All On Accounta Paddlin’ A River: John Boorman’s Deliverance


It’s the early 1970’s: two first time novelists works will be translated into unforgettable films of primal terror. While Peter Benchley’s Jaws under Steven Spielberg’s eye lead to the birth of summer blockbusters, James Dickey’s Deliverance, directed by  John Boorman, birthed a slew of darker crazy hillbilly / isolated weirdo horrors. Southern Comfort is considered an unofficial sequel by some. The film gave the world a sickening catchphrase that haunted actor Ned Beatty for years (“Squeal, piggy!”) and its raw, belly of the beast, elemental thrills and chills linger long in the dark corners of the mind. All on accounta paddlin’ a river…

Four Atlanta weekend backwoodsmen fall victim to the vengeful spirit of inbred locals and the savage Cahulawassee river when they seek to ride the rapids before the whole area is flooded by dam construction. All form a gestalt consciousness construct of author James Dickey’s warring psyche. They are: Ed (Jon Voight), cautious and self loathing ad exec (and Dickey’s profession); Lewis (Burt Reynolds) Mr macho, with the latest hunting bow (Dickey also canoed); Drew (Ronny Cox), Dickey’s artistic soul; and Bobby (Ned Beatty), Dickey’s aggressive cowardly side.

Lewis presages the terror to come: “We’re going to rape this whole goddamn landscape!” Boorman described Deliverance thus:

“The film is about basic masculine urges and how they are suppressed by modern, civilized life. Men have an underlying need to express deeper urges. Spending a night by the river, Ed has a line: “Doesn’t matter what’s happening in the world, no one can find us up here.” He expresses that they’re free, delivered from all the cares of the world. Yet, we as an audience, know something nasty is going to happen, and that’s why it’s menacing. There are double meanings to the dialogue in many scenes.”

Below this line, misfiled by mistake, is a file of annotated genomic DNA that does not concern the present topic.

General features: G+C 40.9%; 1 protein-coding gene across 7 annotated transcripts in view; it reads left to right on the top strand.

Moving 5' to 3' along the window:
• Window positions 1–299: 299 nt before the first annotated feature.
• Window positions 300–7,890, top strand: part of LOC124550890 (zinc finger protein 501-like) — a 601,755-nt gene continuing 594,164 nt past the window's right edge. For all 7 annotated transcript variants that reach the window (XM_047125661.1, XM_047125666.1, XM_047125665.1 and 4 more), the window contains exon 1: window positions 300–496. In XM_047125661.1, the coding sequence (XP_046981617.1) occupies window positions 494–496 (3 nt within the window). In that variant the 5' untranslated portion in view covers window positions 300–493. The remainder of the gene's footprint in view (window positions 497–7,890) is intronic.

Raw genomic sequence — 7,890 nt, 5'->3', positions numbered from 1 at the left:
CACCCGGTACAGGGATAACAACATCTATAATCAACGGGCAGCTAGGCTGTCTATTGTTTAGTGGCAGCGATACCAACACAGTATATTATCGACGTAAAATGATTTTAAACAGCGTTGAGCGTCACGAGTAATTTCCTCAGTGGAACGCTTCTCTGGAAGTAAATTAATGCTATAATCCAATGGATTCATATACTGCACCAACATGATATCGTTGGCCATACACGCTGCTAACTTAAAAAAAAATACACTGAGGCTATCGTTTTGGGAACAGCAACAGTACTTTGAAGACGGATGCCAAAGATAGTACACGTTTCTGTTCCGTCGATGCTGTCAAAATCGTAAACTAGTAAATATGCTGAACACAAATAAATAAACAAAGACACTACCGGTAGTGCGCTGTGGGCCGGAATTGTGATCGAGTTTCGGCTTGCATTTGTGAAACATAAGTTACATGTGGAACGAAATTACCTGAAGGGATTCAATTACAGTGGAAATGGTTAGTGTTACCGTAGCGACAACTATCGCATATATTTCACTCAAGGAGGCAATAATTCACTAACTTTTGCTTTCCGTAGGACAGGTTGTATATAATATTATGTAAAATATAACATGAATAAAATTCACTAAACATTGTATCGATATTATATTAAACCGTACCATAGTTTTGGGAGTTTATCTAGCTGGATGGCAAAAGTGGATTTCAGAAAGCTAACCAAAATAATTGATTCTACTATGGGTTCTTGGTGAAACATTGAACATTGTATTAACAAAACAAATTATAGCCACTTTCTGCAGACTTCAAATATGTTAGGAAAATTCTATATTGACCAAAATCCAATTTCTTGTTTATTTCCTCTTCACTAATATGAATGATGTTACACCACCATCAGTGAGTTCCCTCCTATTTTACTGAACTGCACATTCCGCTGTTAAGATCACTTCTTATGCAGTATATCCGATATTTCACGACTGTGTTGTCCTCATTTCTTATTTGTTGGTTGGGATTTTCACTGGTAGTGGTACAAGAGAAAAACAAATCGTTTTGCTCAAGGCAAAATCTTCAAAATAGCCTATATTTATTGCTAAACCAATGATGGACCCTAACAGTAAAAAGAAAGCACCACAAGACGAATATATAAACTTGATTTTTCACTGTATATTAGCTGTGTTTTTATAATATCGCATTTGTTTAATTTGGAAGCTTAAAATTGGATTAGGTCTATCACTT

Boorman, tasked by Warner Brothers to keep costs down, discovered Beatty and Cox on stage. Apart from an FBI training film for Beatty, neither had acted on camera before. Only Beatty, of all the actors, had paddled a canoe. Rehearsals with the canoes took place on calm, flat water, nothing like the savage locations Boorman personally sourced, the Chattooga and Tallulah rivers, full of jagged rocks and treacherous rapids. He desaturated the colour to make the river look more foreboding. After the film came out, several people drowned trying to tame it. Boorman didn’t feel remorse – after all, hadn’t he shown how unforgiving it was? The river held no fear for him, he loved pushing himself. Together with his D.P Vilmos Zsigmond, he captured every elemental surge and torrent the actors faced from a rubber raft, as the men desperately try to escape a nightmare of their own making.

deliverance canoes

He shot more or less sequentially, and wasted very little film. Voight, used to multiple takes, challenged him. “Do you think it can be done any better?” Boorman replied, and walked off. He was a hard task master, but he knew his actors were up to it – they’d rehearsed enough, damn it. Even if they did blanch at some of the stuff asked of them. Boorman also clashed with Dickey, who had an enormous ego and tenuous grip on reality, it seemed. He told Boorman everything in the book happened to him, and he’d never told that to another living soul. Boorman immediately told someone else, who replied he’d been told the same thing – in fact, nearly everyone had been. When Boorman saw him capsize in calm water he knew Dickey was bullshitting. When they butted heads over the script, he was kicked off set, but retained a cameo as the Sheriff who doubts the veracity of the survivors story, but has to let them go.